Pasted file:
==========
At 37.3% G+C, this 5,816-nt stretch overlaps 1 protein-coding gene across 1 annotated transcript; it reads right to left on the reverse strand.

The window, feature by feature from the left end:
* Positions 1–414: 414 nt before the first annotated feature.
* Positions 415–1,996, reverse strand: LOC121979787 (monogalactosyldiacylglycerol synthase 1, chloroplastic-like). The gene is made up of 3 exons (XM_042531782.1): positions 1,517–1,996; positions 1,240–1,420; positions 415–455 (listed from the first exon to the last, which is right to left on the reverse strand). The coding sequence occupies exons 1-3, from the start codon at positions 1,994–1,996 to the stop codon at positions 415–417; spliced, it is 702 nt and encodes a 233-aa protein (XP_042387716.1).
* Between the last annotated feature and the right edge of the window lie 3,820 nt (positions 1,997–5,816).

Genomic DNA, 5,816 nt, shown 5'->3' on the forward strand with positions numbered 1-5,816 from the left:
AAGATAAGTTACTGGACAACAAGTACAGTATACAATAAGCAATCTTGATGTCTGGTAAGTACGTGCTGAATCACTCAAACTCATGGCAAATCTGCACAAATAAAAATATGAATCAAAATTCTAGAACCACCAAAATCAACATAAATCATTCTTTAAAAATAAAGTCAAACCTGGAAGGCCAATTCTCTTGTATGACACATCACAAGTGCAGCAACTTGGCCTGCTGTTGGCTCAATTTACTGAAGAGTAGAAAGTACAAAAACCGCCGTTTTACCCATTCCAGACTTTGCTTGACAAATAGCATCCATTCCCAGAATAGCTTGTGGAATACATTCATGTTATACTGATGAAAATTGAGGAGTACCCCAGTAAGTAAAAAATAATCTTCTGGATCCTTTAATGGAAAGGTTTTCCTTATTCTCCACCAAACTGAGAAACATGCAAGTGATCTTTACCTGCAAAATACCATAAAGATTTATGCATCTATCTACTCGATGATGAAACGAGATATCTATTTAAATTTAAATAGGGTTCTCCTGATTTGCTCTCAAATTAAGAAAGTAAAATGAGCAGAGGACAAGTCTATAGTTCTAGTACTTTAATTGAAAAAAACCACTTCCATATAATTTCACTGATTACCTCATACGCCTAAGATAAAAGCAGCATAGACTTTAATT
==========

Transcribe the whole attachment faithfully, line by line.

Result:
At 37.3% G+C, this 5,816-nt stretch overlaps 1 protein-coding gene across 1 annotated transcript; it reads right to left on the reverse strand.

The window, feature by feature from the left end:
* Positions 1–414: 414 nt before the first annotated feature.
* Positions 415–1,996, reverse strand: LOC121979787 (monogalactosyldiacylglycerol synthase 1, chloroplastic-like). The gene is made up of 3 exons (XM_042531782.1): positions 1,517–1,996; positions 1,240–1,420; positions 415–455 (listed from the first exon to the last, which is right to left on the reverse strand). The coding sequence occupies exons 1-3, from the start codon at positions 1,994–1,996 to the stop codon at positions 415–417; spliced, it is 702 nt and encodes a 233-aa protein (XP_042387716.1).
* Between the last annotated feature and the right edge of the window lie 3,820 nt (positions 1,997–5,816).

Genomic DNA, 5,816 nt, shown 5'->3' on the forward strand with positions numbered 1-5,816 from the left:
AAGATAAGTTACTGGACAACAAGTACAGTATACAATAAGCAATCTTGATGTCTGGTAAGTACGTGCTGAATCACTCAAACTCATGGCAAATCTGCACAAATAAAAATATGAATCAAAATTCTAGAACCACCAAAATCAACATAAATCATTCTTTAAAAATAAAGTCAAACCTGGAAGGCCAATTCTCTTGTATGACACATCACAAGTGCAGCAACTTGGCCTGCTGTTGGCTCAATTTACTGAAGAGTAGAAAGTACAAAAACCGCCGTTTTACCCATTCCAGACTTTGCTTGACAAATAGCATCCATTCCCAGAATAGCTTGTGGAATACATTCATGTTATACTGATGAAAATTGAGGAGTACCCCAGTAAGTAAAAAATAATCTTCTGGATCCTTTAATGGAAAGGTTTTCCTTATTCTCCACCAAACTGAGAAACATGCAAGTGATCTTTACCTGCAAAATACCATAAAGATTTATGCATCTATCTACTCGATGATGAAACGAGATATCTATTTAAATTTAAATAGGGTTCTCCTGATTTGCTCTCAAATTAAGAAAGTAAAATGAGCAGAGGACAAGTCTATAGTTCTAGTACTTTAATTGAAAAAAACCACTTCCATATAATTTCACTGATTACCTCATACGCCTAAGATAAAAGCAGCATAGACTTTAATT